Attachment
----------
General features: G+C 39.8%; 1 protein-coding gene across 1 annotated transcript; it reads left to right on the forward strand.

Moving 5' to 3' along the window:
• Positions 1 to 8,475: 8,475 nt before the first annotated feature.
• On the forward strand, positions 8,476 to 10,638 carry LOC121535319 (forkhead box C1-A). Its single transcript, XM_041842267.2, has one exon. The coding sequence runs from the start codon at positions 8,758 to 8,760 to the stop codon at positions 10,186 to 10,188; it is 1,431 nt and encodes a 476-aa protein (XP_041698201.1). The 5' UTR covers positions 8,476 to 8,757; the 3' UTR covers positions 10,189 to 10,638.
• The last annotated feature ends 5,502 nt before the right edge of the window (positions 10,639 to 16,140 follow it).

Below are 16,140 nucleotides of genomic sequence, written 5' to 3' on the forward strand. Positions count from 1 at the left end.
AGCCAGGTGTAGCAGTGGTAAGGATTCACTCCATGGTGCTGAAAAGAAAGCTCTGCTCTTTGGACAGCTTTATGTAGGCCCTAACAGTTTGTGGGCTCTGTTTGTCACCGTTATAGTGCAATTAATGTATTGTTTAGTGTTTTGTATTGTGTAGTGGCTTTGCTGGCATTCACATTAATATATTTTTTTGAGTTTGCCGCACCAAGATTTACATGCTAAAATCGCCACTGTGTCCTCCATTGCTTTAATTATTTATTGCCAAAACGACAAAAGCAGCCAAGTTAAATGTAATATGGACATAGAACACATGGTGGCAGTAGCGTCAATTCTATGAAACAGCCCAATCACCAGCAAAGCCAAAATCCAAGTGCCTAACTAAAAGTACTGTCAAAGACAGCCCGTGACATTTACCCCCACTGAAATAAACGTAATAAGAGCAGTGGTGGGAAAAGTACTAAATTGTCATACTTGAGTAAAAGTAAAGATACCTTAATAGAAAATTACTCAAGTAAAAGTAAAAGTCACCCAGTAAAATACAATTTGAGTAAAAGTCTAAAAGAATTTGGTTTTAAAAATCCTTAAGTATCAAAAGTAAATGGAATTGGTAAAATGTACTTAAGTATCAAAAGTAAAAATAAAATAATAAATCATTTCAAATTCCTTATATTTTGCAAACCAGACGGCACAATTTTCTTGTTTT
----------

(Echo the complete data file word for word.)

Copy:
General features: G+C 39.8%; 1 protein-coding gene across 1 annotated transcript; it reads left to right on the forward strand.

Moving 5' to 3' along the window:
• Positions 1 to 8,475: 8,475 nt before the first annotated feature.
• On the forward strand, positions 8,476 to 10,638 carry LOC121535319 (forkhead box C1-A). Its single transcript, XM_041842267.2, has one exon. The coding sequence runs from the start codon at positions 8,758 to 8,760 to the stop codon at positions 10,186 to 10,188; it is 1,431 nt and encodes a 476-aa protein (XP_041698201.1). The 5' UTR covers positions 8,476 to 8,757; the 3' UTR covers positions 10,189 to 10,638.
• The last annotated feature ends 5,502 nt before the right edge of the window (positions 10,639 to 16,140 follow it).

Below are 16,140 nucleotides of genomic sequence, written 5' to 3' on the forward strand. Positions count from 1 at the left end.
AGCCAGGTGTAGCAGTGGTAAGGATTCACTCCATGGTGCTGAAAAGAAAGCTCTGCTCTTTGGACAGCTTTATGTAGGCCCTAACAGTTTGTGGGCTCTGTTTGTCACCGTTATAGTGCAATTAATGTATTGTTTAGTGTTTTGTATTGTGTAGTGGCTTTGCTGGCATTCACATTAATATATTTTTTTGAGTTTGCCGCACCAAGATTTACATGCTAAAATCGCCACTGTGTCCTCCATTGCTTTAATTATTTATTGCCAAAACGACAAAAGCAGCCAAGTTAAATGTAATATGGACATAGAACACATGGTGGCAGTAGCGTCAATTCTATGAAACAGCCCAATCACCAGCAAAGCCAAAATCCAAGTGCCTAACTAAAAGTACTGTCAAAGACAGCCCGTGACATTTACCCCCACTGAAATAAACGTAATAAGAGCAGTGGTGGGAAAAGTACTAAATTGTCATACTTGAGTAAAAGTAAAGATACCTTAATAGAAAATTACTCAAGTAAAAGTAAAAGTCACCCAGTAAAATACAATTTGAGTAAAAGTCTAAAAGAATTTGGTTTTAAAAATCCTTAAGTATCAAAAGTAAATGGAATTGGTAAAATGTACTTAAGTATCAAAAGTAAAAATAAAATAATAAATCATTTCAAATTCCTTATATTTTGCAAACCAGACGGCACAATTTTCTTGTTTT